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Ten-year strategy to transform education

Image of pupils and teacher in a classroom

6 April 2020

Image of pupils and teacher in a classroomAn ambitious ten-year strategy that could transform education in Powys will be considered by the Leader of Powys County Council next week, the county council has said.

Although Powys County Council has been working to ensure critical services continue in response to the Covid-19 pandemic, work on developing a new education strategy for the county has continued.

The Strategy for Transforming Education in Powys 2020-2030 will be considered by the Leader of Powys County Council, Cllr Rosemarie Harris, under delegated powers on Tuesday, April 14.

The strategy has been shaped and strengthened by a series of engagement events with key stakeholders including headteachers, school staff, governors, parents and learners.

Cllr Phyl Davies, Cabinet Member for Education and Property, said:

"There is a genuine appetite from everyone in our schools' community to work together and bring about change that will transform the learner experience and entitlement for our young people.

"The feedback and views that we have received as part of our engagement activities were vital. We have used this information to shape and strengthen the education vision and to develop this ambitious strategy that will transform education in Powys."

The strategy includes a strengthened education vision and guiding principles. If approved by Cabinet, the strategy will concentrate on four strategic aims:

  • Improve learner entitlement and experience
  • Improve learner entitlement and experience for post-16 learners
  • Improve access to Welsh-medium provision across all key stages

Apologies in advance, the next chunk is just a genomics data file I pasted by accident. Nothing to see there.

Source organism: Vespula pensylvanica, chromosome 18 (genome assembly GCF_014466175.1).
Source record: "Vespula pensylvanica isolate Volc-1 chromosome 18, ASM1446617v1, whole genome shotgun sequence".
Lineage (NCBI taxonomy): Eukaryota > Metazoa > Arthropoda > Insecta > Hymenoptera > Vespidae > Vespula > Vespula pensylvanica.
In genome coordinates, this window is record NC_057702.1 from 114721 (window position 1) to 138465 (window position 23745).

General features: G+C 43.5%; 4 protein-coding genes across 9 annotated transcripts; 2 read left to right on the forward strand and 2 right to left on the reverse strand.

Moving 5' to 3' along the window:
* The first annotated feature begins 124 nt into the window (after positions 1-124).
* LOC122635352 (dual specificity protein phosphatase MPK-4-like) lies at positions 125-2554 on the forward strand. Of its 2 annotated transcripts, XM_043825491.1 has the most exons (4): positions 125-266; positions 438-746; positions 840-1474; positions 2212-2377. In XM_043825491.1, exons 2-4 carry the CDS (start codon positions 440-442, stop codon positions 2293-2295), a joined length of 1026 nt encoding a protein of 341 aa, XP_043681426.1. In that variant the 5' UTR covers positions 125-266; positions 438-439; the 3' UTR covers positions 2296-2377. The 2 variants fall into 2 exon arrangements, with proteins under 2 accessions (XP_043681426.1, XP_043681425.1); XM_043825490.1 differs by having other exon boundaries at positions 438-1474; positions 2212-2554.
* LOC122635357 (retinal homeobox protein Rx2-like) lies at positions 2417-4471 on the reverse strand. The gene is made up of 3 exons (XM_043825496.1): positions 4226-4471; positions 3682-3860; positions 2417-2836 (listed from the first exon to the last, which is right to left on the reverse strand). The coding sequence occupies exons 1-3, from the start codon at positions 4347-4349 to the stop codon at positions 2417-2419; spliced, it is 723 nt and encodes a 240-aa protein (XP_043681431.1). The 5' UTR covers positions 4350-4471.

• Improve provision for learners with special education needs / additional learning needs.

"Learning and skills is a cornerstone of our Vision 2025 and we want to provide a world-class rural education system that has learner entitlement at its core," said Cllr Davies.

"Our aim is to develop an infrastructure of all-age schools within the 13 secondary school localities and develop new, purpose-built schools.  These schools will not only provide state-of-the-art teaching environments but community focussed facilities that can support learners and their families.

"We want to work with our headteachers and schools' community to reform our schools, using international and national experience to ensure that we create an effective and seamless education for our children from the moment they start their education journey until they leave school. We will do this collaboratively with our primary, secondary and special schools to ensure that we give our young people the best possible learning outcomes.

"We also want to ensure that our post-16 learners and our 14-16-year-old learners can access a broad range of subjects within the county with a mixture of academic and vocational offers available. Over time, this could see us develop sixth form centres that will be able to provide a curriculum that meets the needs of all learners.

"It is clear that there is no equality of provision for Welsh-medium learners across the county and our learners do not have access to a Welsh-medium secondary school. We want to ensure that, in future, children can access Welsh-medium education from early years to their school leaving age.

"We also want all schools to be fully inclusive, educating pupils with a wide range of special educational needs / additional learning needs. For our learners with more complex needs, we want to develop on the strengths of our special schools, and have a network that will allow learners to have access to a range of specialist provision and support as close to home as is possible.

"If we are successful in delivering this strategy, the council in partnership with Welsh Government will have invested almost £500m into our education infrastructure.

"We know that our schools and their staff are valued by communities but it was clear in our engagement activities with the schools' community that education in Powys faces many challenges.

"Staff at our schools have been through a big change as the council responds to the Covid-19 pandemic and I would like to thank them for their commitment during this extremely difficult period.

"However, it is important that we continue with our transformation plans for education. We need to ensure that we can give our learners the best possible start they deserve. I believe that this strategy, which will put our learners at the heart of all our decisions, will help us achieve this.

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